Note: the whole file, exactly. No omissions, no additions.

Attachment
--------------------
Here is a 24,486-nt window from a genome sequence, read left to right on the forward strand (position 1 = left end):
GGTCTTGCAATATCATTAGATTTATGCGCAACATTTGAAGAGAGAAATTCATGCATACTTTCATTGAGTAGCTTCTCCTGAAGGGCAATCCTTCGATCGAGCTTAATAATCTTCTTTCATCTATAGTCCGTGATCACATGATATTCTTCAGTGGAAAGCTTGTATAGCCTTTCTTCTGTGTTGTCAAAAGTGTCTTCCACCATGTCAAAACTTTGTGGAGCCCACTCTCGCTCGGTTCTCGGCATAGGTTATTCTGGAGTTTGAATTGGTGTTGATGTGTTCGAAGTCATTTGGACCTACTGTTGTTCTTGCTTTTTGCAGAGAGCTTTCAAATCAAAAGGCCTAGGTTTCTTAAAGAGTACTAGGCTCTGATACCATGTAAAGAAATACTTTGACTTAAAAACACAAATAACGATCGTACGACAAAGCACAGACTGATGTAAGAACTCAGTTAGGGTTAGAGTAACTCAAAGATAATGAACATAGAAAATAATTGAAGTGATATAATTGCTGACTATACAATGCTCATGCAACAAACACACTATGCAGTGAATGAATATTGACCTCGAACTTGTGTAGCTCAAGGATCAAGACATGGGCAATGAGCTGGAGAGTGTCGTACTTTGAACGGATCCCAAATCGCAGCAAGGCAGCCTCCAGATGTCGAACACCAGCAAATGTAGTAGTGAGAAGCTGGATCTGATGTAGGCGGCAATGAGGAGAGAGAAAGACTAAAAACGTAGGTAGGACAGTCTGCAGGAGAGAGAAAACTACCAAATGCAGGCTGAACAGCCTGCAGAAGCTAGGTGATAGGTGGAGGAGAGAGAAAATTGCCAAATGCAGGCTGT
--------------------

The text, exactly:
Here is a 24,486-nt window from a genome sequence, read left to right on the forward strand (position 1 = left end):
GGTCTTGCAATATCATTAGATTTATGCGCAACATTTGAAGAGAGAAATTCATGCATACTTTCATTGAGTAGCTTCTCCTGAAGGGCAATCCTTCGATCGAGCTTAATAATCTTCTTTCATCTATAGTCCGTGATCACATGATATTCTTCAGTGGAAAGCTTGTATAGCCTTTCTTCTGTGTTGTCAAAAGTGTCTTCCACCATGTCAAAACTTTGTGGAGCCCACTCTCGCTCGGTTCTCGGCATAGGTTATTCTGGAGTTTGAATTGGTGTTGATGTGTTCGAAGTCATTTGGACCTACTGTTGTTCTTGCTTTTTGCAGAGAGCTTTCAAATCAAAAGGCCTAGGTTTCTTAAAGAGTACTAGGCTCTGATACCATGTAAAGAAATACTTTGACTTAAAAACACAAATAACGATCGTACGACAAAGCACAGACTGATGTAAGAACTCAGTTAGGGTTAGAGTAACTCAAAGATAATGAACATAGAAAATAATTGAAGTGATATAATTGCTGACTATACAATGCTCATGCAACAAACACACTATGCAGTGAATGAATATTGACCTCGAACTTGTGTAGCTCAAGGATCAAGACATGGGCAATGAGCTGGAGAGTGTCGTACTTTGAACGGATCCCAAATCGCAGCAAGGCAGCCTCCAGATGTCGAACACCAGCAAATGTAGTAGTGAGAAGCTGGATCTGATGTAGGCGGCAATGAGGAGAGAGAAAGACTAAAAACGTAGGTAGGACAGTCTGCAGGAGAGAGAAAACTACCAAATGCAGGCTGAACAGCCTGCAGAAGCTAGGTGATAGGTGGAGGAGAGAGAAAATTGCCAAATGCAGGCTGT